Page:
During the first six months of this year, 228 breaches affecting 500 or more individuals were reported to the HHS Office for Civil Rights (OCR), and of the top 20, five involved business associates (BAs), including the largest.
If the second half of the year is like the first, the 2020 breach total could fall short of 2019’s record high of 511 breaches of this size posted on OCR’s so-called “Wall of Shame” website.
But whether the numbers truly reflect fewer breaches or are temporarily down, perhaps due to delayed reporting or the impact of the COVID-19 pandemic, is just a guess at this point.
If anything, some are predicting that the number of breaches may climb in the second half of the year. Covered entities (CEs) have 60 days from when a breach occurs to notify the agency, so the OCR website is always somewhat behind.
Experts have been warning for months that the “bad guys” are seizing on the chaos of the moment to strike, particularly through email hacks. Indeed, of the top 20 breaches reported this year, based on number of affected individuals, all of them were the result of hacking/IT incident involving email, except three.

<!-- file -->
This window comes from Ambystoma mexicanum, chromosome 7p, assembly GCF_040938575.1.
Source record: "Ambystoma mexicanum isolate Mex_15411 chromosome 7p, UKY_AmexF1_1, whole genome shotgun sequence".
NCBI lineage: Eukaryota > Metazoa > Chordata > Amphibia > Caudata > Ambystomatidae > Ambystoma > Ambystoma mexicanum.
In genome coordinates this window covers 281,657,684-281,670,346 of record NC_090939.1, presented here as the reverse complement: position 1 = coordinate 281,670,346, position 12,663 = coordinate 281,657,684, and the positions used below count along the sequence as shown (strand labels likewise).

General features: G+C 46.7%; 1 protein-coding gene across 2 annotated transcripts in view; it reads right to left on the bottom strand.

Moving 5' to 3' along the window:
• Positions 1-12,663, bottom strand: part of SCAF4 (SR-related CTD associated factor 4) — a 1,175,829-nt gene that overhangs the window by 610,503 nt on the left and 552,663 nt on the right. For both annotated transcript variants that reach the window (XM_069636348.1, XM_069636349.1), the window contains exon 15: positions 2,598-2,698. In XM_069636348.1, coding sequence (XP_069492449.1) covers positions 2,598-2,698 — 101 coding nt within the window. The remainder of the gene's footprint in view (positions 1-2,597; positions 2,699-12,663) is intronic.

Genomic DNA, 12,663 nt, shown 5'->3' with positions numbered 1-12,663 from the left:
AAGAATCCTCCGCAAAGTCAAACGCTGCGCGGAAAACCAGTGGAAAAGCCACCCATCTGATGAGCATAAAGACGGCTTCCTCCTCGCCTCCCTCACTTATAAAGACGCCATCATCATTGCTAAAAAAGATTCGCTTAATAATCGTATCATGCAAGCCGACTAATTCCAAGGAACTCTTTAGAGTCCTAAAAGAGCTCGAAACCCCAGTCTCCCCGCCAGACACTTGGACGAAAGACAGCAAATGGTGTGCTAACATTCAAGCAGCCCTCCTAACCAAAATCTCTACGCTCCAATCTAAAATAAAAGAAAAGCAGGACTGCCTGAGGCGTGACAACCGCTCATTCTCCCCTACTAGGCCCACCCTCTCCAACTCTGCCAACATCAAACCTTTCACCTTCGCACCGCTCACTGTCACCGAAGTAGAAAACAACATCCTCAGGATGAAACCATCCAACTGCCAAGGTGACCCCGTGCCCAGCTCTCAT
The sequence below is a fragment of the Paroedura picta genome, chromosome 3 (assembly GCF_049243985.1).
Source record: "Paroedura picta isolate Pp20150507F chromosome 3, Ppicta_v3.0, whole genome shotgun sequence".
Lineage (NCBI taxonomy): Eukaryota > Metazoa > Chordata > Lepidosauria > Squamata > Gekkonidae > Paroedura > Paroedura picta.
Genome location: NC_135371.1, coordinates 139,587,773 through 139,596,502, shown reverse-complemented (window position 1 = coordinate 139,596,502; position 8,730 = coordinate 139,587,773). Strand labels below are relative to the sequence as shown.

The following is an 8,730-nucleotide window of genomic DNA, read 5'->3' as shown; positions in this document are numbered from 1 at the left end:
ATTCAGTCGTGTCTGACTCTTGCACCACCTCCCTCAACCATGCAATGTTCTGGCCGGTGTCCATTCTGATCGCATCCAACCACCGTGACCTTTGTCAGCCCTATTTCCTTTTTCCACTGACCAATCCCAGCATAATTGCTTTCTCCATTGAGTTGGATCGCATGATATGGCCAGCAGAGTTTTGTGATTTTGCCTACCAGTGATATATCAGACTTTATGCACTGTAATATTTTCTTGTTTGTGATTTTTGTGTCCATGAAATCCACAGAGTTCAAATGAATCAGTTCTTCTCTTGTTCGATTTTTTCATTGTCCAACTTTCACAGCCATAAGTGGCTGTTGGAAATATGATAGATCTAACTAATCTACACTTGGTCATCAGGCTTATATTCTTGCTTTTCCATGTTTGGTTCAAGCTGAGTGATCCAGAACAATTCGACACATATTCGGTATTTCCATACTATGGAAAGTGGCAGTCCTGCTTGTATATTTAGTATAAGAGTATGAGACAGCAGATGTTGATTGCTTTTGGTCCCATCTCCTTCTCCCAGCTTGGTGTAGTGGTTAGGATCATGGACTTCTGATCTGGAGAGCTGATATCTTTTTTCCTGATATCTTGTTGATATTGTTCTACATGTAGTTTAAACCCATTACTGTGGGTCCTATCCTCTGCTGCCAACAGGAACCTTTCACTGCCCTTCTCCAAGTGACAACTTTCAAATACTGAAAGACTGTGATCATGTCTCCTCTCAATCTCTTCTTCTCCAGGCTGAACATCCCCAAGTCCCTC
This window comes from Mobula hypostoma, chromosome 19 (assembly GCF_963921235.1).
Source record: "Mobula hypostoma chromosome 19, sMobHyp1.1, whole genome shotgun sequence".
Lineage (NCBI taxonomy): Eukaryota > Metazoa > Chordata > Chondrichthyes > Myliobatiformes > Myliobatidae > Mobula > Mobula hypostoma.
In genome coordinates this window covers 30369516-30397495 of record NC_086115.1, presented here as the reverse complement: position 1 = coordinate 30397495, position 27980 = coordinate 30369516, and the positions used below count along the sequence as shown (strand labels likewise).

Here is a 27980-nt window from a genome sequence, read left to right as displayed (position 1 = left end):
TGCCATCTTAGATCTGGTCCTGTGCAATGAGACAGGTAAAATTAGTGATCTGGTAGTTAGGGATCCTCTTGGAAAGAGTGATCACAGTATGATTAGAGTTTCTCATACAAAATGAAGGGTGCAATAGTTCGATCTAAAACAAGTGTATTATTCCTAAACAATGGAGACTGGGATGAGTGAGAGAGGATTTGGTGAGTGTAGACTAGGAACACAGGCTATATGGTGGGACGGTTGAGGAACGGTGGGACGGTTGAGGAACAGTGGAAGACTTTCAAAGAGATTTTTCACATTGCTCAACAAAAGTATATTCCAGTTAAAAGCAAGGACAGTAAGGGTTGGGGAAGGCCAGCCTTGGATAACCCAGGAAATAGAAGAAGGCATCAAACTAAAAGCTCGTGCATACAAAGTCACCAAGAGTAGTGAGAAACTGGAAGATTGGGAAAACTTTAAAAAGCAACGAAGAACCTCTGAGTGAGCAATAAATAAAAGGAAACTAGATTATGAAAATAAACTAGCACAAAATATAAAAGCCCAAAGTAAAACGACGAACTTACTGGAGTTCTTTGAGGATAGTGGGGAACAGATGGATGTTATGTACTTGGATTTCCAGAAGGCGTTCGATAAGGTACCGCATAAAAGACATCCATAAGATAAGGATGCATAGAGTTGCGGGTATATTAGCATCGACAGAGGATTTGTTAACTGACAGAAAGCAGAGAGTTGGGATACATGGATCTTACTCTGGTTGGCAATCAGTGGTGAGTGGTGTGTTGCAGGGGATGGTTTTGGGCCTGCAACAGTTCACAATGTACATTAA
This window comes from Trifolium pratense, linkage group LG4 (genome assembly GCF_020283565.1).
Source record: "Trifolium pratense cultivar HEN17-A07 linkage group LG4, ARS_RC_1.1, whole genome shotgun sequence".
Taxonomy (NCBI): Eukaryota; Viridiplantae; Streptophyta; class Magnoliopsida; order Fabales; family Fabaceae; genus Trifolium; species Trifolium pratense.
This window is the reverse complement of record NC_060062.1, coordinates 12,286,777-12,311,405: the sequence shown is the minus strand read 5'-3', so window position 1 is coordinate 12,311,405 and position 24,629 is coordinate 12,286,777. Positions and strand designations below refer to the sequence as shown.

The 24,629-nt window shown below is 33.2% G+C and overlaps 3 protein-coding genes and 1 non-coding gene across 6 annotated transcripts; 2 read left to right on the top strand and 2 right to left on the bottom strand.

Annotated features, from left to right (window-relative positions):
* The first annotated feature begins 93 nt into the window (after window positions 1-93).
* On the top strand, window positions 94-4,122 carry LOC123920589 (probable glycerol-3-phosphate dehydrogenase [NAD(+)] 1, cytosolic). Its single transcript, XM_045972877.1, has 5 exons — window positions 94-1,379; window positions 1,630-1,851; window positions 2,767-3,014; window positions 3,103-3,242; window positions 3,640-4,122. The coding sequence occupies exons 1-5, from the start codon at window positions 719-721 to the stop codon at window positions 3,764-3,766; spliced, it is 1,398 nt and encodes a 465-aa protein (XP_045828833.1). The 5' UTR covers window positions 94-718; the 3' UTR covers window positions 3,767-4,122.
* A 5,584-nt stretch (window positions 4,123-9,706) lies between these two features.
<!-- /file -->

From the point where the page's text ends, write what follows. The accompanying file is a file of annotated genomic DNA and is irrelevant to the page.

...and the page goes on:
Still, the trend in recent years has been for smaller breaches, a somewhat relative term, and that has so far continued in 2020. It wasn’t unusual four or five years ago for a health plan, for example, to report a breach involving more than one million people. The big spike from 2014 to 2017 included Anthem and Premera Blue Cross, with 79 million and 11 million affected, respectively.
Last year saw a breach affecting 22 million individuals, partly attributed to Quest Diagnostics and LabCorp, due to a breach at their collection agency. That organization itself is a subcontractor and wasn’t responsible for reporting the breach to OCR. On OCR’s website, Quest’s BA Optum360 reported 11.5 million affected individuals related to this breach.
As of the end of June, however, there have been no breaches of this magnitude reported. The largest breach reported thus far in 2020 was Health Share of Oregon, and it also set the pace for the issue of BAs as a cause.
On Jan. 2, the health plan learned that a laptop containing the protected health information (PHI) of 654,362 individuals was stolen from GridWorks, which the plan described as its “non-emergent medical transportation” vendor. The laptop disappeared after a burglary in November 2019.